- A managed fund is a registered managed investment scheme that pools together investors’ money to invest in various securities.
- A professional money manager operates the fund on behalf of all investors.
- The primary benefit of investing via a managed fund is that small or retail investors access professionally managed portfolios.
A managed fund is a registered managed investment scheme that pools together investors’ money to invest in securities like stocks, bonds, money market instruments, and other assets. A professional money manager operates the fund on behalf of all investors.
The primary benefit of investing via a managed fund is that small or retail investors access professionally managed portfolios of equities, bonds, and other securities. Otherwise, they may not have been able to access such a structured investment portfolio of domestic and global stocks independently.
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How does a managed fund work?
A managed fund is a type of a trust that assigns its investors’ units proportionate to the amount of money invested. A managed fund is an open-ended fund, implying that new units are created as new investors join the fund and cancel as they redeem. It should be noted that investors do not own the fund’s underlying investment, but only the units.
The value of the fund’s units increases and decreases relative to the value of underlying assets. Thus, the performance of a managed fund is usually tracked as the change in the total market cap of the fund—derived by the aggregating performance of the underlying investments.
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There are a few funds that also pay income of distributions. Every unit holder participates proportionally in the fund’s gains or losses.
The managed funds also charge some expenses, namely annual fees or, in some cases, commissions. The expense ratios can have an impact on the overall returns of the fund.
Different roles performed in a managed fund
Different entities perform a variety of roles in a managed fund. The significant roles performed in a managed fund include:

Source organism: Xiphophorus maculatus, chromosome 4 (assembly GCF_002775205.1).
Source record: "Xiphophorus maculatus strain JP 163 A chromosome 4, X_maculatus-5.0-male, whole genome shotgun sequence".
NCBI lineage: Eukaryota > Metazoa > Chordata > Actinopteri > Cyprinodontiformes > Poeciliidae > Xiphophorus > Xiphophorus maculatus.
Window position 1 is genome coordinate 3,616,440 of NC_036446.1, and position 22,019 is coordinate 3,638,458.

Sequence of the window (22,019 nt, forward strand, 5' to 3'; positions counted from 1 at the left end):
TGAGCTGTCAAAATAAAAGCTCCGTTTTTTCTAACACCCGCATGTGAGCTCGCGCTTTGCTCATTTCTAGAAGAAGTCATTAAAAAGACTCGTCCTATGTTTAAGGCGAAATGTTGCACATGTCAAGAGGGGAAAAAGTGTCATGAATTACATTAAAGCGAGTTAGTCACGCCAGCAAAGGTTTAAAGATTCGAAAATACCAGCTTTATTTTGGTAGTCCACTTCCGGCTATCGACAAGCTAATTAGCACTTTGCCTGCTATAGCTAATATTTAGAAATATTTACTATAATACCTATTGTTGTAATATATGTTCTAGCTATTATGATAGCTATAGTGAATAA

A responsible entity performs a like a trustee of a trust. A responsible entity supervises the fund’s operations and monitors its investments and market performance. In addition, the entity is responsible to ensure that the fund pays its operating costs and tax. The entity could also perform the role of the fund’s investment manager. The responsible entity can also appoint a third-party manager.
Investment managers have a role to select and manage the assets of managed funds. The fund can be managed by one person, two people as co-managers, or by a team of three or more people.
A custodian is defined as an independent financial institution whose role is to hold the fund’s underlying investments. They also keep a check on financial frauds.
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Types of managed funds
Single-asset managed funds – These funds invest in a single-asset class such as shares, property, or bonds. Further sub-types include cash funds, fixed interest or bind funds, mortgage funds, property funds, share funds and alternative investment funds.
Mixed-asset managed funds – These funds invest in a range of assets. They are labelled based on the types (growth, balanced and conservative) of investments, which make up most of the fund portfolio.
Should you invest in a managed fund?
- Investors can access different Australian and international asset classes, combinations of asset classes, and various investment styles.
- Investors also get access to the expertise of professional fund managers.
- The regular flow of information provided by investment manager can help investors to develop their investment strategies.
- Investors can diversify their investment through managed funds as they can invest in a range of Australian or international companies.
- Investors do not need to worry about their investments as the decision are made by the investment manager.
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Investors should also review the risks
According to experts, investors should thoroughly revive the risks involved in investing in a managed fund. Each managed fund has a different risk based on the assets in which they invest in. There may be a probability that an investor may lose some or all the money invested due to market-related risks.
Rising interest rates can lower the value of the funds. There is also a risk of losing purchasing power due to inflation. The fall in the exchange rate can also lower your actual gains.